The latest Solaris 2.6 OE recommended patch cluster and the LU2.0 packages are installed on rhone; then, the system is upgraded. The following tasks outline the upgrade process using LU:

  1. Create and populate a new BE by cloning the current OE.

  2. Upgrade the new BE to the Solaris 8 OE 10/01.

  3. Activate the new BE.

Remove Sun Enterprise Volume Manager 2.6 software and install VxVM 3.1.1 software, patching as necessary, in the new BE.

In this example, the Solaris 2.6 OE boot disk is c8t1d0s0; c0t0d0s0 will be used as the boot device for the Solaris 8 10/01 alternate boot environment (ABE). The c0t0d0 disk was partitioned prior to executing the following LU commands; however, if changes to the partitioning are needed, you can implement them through the Slice submenu in the lucreate command character-based user interface (CUI) when lucreate is executed without any -m options.

For simplicity, in this example, we upgrade rhone using an nfs-mounted Solaris 8 10/01 OE media directory. You can also use LU in conjunction with a JumpStart installation or with Web Start Flash. The next LU article in this series will address methods for using LU with JumpStart technology. You can also consult the Solaris Live Upgrade 2.0 Guide (available at http://docs.sun.com) or the luupgrade man page for details.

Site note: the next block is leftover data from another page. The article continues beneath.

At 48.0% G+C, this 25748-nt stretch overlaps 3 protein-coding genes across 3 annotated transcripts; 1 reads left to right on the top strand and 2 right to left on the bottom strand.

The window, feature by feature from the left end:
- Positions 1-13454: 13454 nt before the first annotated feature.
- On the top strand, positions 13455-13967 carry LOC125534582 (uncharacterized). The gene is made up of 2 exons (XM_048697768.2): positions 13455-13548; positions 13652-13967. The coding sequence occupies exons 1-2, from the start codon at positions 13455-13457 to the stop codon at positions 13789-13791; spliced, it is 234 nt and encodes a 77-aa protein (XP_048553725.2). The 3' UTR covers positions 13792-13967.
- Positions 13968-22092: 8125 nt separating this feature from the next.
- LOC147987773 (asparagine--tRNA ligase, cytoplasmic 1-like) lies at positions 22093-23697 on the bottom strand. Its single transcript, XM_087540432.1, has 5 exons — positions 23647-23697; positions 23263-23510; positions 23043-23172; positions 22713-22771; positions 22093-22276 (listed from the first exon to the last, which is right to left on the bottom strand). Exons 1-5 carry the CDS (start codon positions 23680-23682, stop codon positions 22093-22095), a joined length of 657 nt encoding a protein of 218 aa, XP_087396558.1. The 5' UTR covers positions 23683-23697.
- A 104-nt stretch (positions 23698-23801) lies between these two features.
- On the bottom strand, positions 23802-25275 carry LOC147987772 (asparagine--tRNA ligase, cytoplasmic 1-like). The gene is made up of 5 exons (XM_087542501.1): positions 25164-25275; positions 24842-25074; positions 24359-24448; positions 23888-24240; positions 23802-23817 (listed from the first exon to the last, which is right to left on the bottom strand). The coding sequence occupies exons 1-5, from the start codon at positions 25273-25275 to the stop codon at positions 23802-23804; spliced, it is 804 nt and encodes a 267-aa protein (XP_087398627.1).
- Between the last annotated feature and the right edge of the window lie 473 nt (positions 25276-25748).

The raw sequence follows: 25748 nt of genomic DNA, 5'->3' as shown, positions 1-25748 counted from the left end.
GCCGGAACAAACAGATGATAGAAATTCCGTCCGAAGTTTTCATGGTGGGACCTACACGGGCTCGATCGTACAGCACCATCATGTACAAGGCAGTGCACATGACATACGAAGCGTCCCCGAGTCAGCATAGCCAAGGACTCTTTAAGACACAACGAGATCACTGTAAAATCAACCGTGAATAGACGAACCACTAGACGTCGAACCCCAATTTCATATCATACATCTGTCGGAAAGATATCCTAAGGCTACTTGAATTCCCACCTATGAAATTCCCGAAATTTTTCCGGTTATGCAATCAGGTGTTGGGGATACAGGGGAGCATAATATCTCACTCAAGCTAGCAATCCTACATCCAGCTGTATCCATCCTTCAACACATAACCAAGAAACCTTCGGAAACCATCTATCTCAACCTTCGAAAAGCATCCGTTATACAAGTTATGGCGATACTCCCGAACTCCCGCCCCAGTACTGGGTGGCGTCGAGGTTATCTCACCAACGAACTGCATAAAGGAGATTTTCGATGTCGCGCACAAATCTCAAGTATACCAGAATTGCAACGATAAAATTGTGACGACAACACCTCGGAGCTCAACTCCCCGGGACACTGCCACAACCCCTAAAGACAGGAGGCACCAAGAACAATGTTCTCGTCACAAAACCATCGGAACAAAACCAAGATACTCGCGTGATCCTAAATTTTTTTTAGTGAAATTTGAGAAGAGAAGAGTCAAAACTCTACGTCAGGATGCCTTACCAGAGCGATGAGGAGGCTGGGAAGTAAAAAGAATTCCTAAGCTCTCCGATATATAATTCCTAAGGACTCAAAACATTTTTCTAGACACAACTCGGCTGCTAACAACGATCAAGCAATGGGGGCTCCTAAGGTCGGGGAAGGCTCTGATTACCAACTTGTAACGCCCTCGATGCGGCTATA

There are several limitations when using LU 2.0 with current releases of VxVM software. Because the OBP boot device settings of the original BE become invalid after the VxVM software has been removed from the original BE, you may be unable to fall back to the original BE when using VxVM software with LU 2.0. If you need to perform a fall back to the original BE, manually change the OBP boot device settings with the eeprom command.